4. ^ a b c d e f g h i Keefe, Patrick Radden (2009). The Snakehead: An Epic Tale of the Chinatown Underworld and the American Dream. New York: Doubleday. ISBN 978-0385521307.
  5. ^ a b c "Stolen Emperor Ping Sister died sixty-five years old". World Journal. April 26, 2014. Archived from the original on August 19, 2018. Retrieved August 18, 2018.
  6. ^ "Stolen Queen". July 24, 2017. Archived from the original on August 18, 2018. Retrieved August 18, 2018.
  7. ^ a b "Cheng Chui Ping: 'Mother of Snakeheads'". BBC. March 17, 2006. Archived from the original on November 12, 2012. Retrieved April 28, 2014.
  8. ^ "Where the Snakehead Slithered". New York Media LLC. July 26, 2009. Retrieved August 18, 2018.
  9. ^ a b c Keefe, Patrick Radden (April 24, 2006). "The Snakehead". The New Yorker. New York, New York. Retrieved August 6, 2018.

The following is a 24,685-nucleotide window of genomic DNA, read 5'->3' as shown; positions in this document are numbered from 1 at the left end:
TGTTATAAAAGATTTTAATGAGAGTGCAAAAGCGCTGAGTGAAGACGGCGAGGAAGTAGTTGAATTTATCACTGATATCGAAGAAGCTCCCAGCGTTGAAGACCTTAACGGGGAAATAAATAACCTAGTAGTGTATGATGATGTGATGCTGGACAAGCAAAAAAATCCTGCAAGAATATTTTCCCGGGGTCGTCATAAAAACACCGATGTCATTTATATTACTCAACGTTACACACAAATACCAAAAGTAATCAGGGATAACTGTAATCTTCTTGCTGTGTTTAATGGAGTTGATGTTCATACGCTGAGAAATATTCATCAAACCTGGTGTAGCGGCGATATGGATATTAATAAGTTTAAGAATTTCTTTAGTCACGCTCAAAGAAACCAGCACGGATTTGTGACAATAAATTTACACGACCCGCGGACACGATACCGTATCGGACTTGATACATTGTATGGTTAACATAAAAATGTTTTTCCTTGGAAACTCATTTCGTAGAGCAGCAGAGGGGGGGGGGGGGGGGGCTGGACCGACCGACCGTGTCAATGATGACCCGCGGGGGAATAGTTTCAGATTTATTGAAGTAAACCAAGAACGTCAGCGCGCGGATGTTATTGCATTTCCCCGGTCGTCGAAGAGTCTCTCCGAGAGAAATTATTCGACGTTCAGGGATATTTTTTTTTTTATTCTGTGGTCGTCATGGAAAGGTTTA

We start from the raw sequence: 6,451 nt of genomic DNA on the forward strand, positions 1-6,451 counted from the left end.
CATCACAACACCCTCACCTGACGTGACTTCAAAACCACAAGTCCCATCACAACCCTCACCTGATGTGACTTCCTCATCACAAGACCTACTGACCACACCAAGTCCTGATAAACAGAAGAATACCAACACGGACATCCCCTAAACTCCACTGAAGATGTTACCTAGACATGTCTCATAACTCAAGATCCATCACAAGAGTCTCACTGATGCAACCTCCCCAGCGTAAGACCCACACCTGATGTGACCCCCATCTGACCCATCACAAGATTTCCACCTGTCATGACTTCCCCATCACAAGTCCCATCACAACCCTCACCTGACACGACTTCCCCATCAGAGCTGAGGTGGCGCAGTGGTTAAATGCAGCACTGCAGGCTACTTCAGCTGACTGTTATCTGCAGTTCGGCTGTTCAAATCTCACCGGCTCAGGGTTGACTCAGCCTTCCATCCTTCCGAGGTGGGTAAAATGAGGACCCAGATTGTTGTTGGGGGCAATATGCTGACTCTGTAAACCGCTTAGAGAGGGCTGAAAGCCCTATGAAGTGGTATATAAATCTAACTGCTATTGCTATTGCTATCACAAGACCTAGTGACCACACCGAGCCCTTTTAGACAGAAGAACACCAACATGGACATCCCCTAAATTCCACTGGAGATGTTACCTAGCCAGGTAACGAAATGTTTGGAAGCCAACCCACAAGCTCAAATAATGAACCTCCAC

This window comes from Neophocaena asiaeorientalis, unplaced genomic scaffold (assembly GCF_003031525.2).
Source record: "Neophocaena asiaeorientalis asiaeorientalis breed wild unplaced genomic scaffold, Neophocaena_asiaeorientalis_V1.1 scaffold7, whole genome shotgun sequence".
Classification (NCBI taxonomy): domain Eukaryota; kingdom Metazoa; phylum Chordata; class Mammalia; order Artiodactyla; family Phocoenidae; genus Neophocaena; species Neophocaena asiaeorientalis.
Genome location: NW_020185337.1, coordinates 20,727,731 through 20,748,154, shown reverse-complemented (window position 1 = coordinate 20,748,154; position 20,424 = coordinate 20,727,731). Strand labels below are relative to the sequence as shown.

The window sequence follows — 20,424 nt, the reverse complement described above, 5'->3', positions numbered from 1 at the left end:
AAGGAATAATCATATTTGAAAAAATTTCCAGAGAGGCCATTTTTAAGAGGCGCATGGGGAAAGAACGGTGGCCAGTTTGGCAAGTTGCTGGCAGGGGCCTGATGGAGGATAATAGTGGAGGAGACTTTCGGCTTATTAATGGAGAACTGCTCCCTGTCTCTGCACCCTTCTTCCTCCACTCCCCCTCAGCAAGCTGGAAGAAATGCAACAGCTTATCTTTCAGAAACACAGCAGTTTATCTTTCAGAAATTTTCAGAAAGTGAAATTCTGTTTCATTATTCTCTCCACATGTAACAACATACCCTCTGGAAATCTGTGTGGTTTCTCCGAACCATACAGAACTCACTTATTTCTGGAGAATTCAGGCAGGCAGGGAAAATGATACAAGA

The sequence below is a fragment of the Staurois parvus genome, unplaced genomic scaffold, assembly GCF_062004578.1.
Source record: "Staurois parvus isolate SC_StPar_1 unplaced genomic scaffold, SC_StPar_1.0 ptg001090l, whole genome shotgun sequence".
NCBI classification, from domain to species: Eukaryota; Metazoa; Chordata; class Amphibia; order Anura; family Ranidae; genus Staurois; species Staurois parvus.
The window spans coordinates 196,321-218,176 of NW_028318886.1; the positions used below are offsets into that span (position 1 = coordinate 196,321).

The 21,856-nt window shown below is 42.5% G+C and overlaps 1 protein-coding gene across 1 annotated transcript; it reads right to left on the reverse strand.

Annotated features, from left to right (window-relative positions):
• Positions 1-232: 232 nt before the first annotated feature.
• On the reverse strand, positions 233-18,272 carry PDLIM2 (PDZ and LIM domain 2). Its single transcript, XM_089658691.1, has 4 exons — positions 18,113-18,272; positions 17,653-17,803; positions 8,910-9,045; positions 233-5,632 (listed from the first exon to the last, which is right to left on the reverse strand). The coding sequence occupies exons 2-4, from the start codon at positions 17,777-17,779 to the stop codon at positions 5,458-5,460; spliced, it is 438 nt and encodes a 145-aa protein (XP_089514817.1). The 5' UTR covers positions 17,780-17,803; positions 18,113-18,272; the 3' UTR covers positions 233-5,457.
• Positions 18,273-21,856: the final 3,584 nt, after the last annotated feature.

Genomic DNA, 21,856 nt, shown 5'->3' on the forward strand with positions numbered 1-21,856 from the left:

10. ^ Bradford, Sarah (August 1, 2002). "'Big Sister Ping' closer to US trial as extradition appeal rejected". South China Morning Post. Hong Kong. Retrieved August 6, 2018.
  11. ^ Finckenauer, James O. (December 6, 2007). "Chinese Transnational Organized Crime: The Fuk Ching" (PDF). National Institute of Justice. Washington, D.C.: National Criminal Justice Reference Service. Archived from the original (PDF) on September 13, 2008. Retrieved April 24, 2014.
  12. ^ a b Zimmer, Amy (December 15, 2003). "Journey to the Golden Mountain". City Limits. New York, New York. Retrieved August 6, 2018.
  13. ^ a b c Barnes, Edward (July 23, 2000). "Two-Faced Woman". Time. New York, New York. Retrieved August 6, 2018.
  14. ^ Patrick Radden Keefe, "The Snakehead: The Criminal Odyssey of Chinatown's Sister Ping", The New Yorker, April 24, 2006